Pentagon To Reconsider Parts Of JEDI Cloud Contract Award

The US Department of Defense (DoD) is reconsidering parts of its decision to award Microsoft the JEDI cloud contract, in its entirety.

In October last year, the Pentagon had officially awarded the JEDI contract to Microsoft, despite Amazon’s AWS cloud division being widely regarded as favourite to win the contract.

News that the Pentagon is now reconsidering this, is the second piece of recent bad news for Microsoft. Last month a US judge granted Amazon’s request to temporarily halt the DoD and Microsoft from moving forward on the up-to-$10 billion cloud computing deal,

Political influence?

Amazon was very unhappy at what it believed was political bias from US President Donald Trump, and in November 2019 it filed a complaint with the US Court of Federal Claims contesting that decision.

AWS CEO Andy Jassy had previously said in an interview that he believed the decision was not adjudicated fairly and called for the whole JEDI decision process to be reviewed.

Amazon has essentially argued that politics got in the way of a fair contracting process, and in December 2019 Amazon officially named President Trump in its court complaint, and accused him of exerting “improper pressure” and bias.

And now Reuters, quoting court filings, revealed that the Pentagon is seeking the court’s permission to reconsider certain aspects of its decision to award the JEDI contract to Microsoft.

Reuters reported that lawyers for the US government have asked a federal judge to grant the Pentagon “120 days to reconsider certain aspects of the challenged agency decision,” the DoD said in a filing to the US Court of Federal Claims late on Thursday.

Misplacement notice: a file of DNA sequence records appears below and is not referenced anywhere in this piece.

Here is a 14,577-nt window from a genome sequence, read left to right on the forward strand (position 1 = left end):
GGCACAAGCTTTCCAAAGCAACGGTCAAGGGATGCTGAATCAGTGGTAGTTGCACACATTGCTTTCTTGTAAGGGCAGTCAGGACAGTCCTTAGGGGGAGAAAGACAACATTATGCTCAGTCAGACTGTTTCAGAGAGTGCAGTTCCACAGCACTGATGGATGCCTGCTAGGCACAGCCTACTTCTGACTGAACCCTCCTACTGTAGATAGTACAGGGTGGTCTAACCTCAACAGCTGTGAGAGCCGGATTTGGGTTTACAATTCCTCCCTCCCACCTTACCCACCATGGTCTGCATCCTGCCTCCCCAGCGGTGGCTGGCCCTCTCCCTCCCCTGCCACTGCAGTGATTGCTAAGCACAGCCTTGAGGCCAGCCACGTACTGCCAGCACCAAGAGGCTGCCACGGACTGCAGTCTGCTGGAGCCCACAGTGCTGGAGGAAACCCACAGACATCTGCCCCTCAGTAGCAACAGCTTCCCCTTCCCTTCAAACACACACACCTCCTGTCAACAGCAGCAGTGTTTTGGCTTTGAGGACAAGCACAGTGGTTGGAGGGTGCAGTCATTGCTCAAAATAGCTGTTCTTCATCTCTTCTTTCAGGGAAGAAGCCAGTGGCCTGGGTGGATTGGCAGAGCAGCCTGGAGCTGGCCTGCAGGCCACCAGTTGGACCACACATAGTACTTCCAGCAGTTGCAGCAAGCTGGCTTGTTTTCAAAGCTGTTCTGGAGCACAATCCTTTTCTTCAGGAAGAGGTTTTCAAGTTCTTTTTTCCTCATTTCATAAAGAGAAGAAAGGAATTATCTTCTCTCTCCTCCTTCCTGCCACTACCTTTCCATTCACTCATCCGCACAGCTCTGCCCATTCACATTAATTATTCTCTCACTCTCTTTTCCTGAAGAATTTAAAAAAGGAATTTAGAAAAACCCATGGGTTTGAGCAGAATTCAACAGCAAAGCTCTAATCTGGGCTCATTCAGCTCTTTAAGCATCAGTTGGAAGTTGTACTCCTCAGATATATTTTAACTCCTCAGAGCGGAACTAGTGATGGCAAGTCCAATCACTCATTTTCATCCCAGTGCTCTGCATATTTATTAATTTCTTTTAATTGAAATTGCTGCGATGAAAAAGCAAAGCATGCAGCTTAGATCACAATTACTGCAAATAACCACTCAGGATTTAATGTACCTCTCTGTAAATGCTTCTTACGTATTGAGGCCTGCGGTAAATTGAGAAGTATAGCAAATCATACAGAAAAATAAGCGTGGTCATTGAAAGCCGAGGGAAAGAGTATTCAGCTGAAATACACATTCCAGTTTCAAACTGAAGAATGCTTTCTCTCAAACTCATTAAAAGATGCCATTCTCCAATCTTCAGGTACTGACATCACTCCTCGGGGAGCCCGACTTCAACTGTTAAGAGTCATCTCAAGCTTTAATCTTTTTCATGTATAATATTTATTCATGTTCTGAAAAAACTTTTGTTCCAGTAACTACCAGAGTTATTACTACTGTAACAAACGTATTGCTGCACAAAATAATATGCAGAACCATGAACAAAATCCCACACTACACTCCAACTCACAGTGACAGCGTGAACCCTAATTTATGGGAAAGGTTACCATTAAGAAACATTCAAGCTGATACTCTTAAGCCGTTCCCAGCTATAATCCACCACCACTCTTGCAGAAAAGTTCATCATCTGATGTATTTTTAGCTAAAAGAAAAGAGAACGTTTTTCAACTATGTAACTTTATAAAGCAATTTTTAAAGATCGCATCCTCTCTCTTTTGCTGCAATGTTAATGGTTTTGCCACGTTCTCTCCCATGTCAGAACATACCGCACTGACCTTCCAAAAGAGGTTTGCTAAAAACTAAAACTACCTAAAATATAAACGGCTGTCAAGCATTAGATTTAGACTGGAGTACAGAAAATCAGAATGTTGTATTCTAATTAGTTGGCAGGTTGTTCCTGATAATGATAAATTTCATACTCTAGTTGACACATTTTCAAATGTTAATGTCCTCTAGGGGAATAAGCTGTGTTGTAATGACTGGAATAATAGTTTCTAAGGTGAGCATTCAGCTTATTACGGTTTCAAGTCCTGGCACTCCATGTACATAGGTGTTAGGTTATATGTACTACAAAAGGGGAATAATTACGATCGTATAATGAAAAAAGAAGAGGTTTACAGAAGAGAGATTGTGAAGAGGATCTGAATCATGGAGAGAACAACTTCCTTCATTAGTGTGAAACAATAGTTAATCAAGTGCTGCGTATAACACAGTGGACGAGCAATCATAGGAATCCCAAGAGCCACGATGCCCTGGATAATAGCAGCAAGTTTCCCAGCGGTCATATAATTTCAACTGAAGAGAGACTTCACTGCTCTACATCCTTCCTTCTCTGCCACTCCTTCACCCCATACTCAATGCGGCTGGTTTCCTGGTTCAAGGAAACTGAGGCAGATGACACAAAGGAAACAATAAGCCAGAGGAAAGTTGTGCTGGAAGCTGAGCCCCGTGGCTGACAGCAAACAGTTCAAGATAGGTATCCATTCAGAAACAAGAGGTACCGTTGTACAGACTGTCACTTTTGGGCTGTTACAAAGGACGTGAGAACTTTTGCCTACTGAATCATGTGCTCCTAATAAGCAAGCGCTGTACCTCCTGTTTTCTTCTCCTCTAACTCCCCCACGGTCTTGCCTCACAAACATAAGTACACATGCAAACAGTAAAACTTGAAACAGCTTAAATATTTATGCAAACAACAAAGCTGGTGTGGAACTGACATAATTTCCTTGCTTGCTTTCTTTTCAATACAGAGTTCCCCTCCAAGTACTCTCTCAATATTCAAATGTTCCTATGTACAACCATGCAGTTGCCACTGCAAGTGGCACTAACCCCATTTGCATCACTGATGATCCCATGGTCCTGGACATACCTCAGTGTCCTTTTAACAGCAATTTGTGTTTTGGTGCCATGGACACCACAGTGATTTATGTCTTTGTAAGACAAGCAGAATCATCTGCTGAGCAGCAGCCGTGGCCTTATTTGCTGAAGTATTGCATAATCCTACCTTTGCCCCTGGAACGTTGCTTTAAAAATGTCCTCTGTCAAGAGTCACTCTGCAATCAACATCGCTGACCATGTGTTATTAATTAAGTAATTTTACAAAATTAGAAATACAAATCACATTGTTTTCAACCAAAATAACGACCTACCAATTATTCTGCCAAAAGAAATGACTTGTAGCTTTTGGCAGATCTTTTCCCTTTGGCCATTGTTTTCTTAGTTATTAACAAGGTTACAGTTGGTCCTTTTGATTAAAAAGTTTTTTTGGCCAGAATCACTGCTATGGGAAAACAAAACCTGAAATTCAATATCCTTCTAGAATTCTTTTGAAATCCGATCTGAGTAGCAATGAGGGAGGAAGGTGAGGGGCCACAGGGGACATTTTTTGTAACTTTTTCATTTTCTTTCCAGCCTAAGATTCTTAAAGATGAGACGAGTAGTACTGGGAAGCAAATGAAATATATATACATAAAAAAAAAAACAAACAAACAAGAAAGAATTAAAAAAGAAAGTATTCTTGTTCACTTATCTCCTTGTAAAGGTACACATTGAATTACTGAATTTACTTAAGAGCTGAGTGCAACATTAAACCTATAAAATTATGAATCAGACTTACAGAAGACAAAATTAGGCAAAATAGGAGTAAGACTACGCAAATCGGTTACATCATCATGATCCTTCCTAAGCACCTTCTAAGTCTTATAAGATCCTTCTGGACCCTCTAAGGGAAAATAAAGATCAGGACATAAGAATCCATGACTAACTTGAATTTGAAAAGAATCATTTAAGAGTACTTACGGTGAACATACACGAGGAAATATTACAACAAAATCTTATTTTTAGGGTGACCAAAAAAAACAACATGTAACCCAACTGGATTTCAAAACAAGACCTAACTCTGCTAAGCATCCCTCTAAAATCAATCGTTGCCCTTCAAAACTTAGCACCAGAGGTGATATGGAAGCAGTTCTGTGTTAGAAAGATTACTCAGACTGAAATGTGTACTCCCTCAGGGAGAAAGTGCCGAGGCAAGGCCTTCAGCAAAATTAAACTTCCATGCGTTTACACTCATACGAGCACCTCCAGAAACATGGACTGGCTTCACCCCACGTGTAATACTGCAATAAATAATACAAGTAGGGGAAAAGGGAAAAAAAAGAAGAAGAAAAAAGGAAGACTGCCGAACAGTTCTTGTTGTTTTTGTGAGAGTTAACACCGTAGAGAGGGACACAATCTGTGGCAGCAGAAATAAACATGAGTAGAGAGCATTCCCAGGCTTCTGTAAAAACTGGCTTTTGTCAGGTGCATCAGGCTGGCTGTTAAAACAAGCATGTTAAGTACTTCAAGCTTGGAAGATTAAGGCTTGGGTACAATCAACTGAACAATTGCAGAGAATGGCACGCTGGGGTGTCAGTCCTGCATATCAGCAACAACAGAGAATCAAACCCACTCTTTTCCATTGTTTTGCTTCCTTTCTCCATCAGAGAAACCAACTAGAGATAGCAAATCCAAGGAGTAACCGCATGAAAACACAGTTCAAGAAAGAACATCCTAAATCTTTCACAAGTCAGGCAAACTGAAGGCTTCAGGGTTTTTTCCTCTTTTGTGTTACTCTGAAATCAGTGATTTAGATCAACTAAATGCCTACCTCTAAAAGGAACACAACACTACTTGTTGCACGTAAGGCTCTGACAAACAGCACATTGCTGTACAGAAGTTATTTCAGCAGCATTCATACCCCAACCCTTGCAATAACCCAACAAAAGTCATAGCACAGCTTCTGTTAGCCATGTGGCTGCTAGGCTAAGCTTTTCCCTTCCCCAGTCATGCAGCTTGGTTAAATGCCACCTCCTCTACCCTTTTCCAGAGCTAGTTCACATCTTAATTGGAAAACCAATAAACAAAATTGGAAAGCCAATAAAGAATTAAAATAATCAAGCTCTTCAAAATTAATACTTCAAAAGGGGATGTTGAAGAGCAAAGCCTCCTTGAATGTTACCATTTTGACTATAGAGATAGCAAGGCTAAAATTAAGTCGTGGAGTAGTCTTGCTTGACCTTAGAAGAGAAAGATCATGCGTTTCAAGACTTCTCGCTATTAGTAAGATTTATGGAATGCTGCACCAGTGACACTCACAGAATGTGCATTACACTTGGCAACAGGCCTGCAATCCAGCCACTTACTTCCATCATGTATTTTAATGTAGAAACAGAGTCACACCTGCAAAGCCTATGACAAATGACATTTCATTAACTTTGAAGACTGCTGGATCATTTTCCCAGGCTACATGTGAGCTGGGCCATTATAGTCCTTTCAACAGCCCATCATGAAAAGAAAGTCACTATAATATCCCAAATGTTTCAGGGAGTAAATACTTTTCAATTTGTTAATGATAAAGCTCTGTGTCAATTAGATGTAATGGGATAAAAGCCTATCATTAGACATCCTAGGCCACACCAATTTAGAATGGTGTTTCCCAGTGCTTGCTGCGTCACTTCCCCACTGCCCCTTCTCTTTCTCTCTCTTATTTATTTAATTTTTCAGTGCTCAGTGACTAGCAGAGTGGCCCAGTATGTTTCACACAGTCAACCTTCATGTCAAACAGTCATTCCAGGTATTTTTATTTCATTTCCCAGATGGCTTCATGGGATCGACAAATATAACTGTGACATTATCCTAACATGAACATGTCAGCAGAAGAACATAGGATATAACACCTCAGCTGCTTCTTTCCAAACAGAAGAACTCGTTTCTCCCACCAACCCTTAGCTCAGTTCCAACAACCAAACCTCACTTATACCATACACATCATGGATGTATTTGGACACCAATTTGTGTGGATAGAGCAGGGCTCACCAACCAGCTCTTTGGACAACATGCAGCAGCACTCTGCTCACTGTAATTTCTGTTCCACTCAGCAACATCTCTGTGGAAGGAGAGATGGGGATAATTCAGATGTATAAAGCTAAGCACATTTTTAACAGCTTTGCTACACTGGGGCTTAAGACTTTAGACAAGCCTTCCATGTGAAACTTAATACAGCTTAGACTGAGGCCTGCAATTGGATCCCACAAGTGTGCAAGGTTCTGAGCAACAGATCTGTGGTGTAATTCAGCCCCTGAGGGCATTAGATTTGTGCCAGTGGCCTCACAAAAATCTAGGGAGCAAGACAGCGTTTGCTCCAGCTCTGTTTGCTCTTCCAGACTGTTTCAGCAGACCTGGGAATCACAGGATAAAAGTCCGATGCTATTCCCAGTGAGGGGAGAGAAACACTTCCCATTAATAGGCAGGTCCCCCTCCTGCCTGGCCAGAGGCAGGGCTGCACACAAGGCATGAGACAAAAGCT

“DoD does not intend to conduct discussions with offerors or to accept proposal revisions with respect to any aspect of the solicitation other than price scenario,” the filing reportedly stated.

The Pentagon also said it wanted to re-evaluate parts of the bidders’ price proposals and online marketplaces.

Amazon reaction

This has prompted an immediate response from Amazon.

“We are pleased that the DoD has acknowledged ‘substantial and legitimate’ issues that affected the JEDI award decision, and that corrective action is necessary,” a spokesman for Amazon’a cloud computing unit told Reuters in an emailed statement.

But a Microsoft spokesman said the Pentagon had made the right decision when they awarded the contract.

“However, we support their decision to reconsider a small number of factors as it is likely the fastest way to resolve all issues and quickly provide the needed modern technology to people across our armed forces,” he reportedly said.

Amazon has long felt that the Pentagon decision was politically motivated by President Trump’s dislike of Amazon CEO Jeff Bezos and the Washington Post, which Bezos owns.

In January this year Amazon filed a temporary restraining order with a US court to demand that Microsoft halt work on the US Department of Defense cloud contract.

Acrimonious bidding

And it is fair to say that the JEDI contract was blighted by a highly acrimonious bidding process, right from the start.

In July 2019 President Donald Trump said that he was “looking very seriously” at the Pentagon cloud contract, and that it should be investigated.

The President said he would direct aides to investigate the pending military contract, saying he had heard multiple complaints about an allegedly unfair bidding process.

The project was then briefly placed on hold, until Defense Secretary Mark Esper could ‘review’ the program.

In the end, there were only two bidders for the contract, namely Amazon and Microsoft, with Azure being the eventually winner.

AWS had been considered the clear favourite to win the contract, as AWS already provided some cloud services to the DoD, and in 2013 won a $600m cloud contract with the CIA.

A book by the speech writer for former Defense Secretary Jim Mattis alleged that Trump had asked Mattis in the summer of 2018 to “screw Amazon” out of a chance to bid on the contract.

Mattis declined.

The Department of Defense for its part has always said that the acquisition process “was conducted in accordance with applicable laws and regulations.”

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Tom Jowitt

Tom Jowitt is a leading British tech freelancer and long standing contributor to Silicon UK. He is also a bit of a Lord of the Rings nut...

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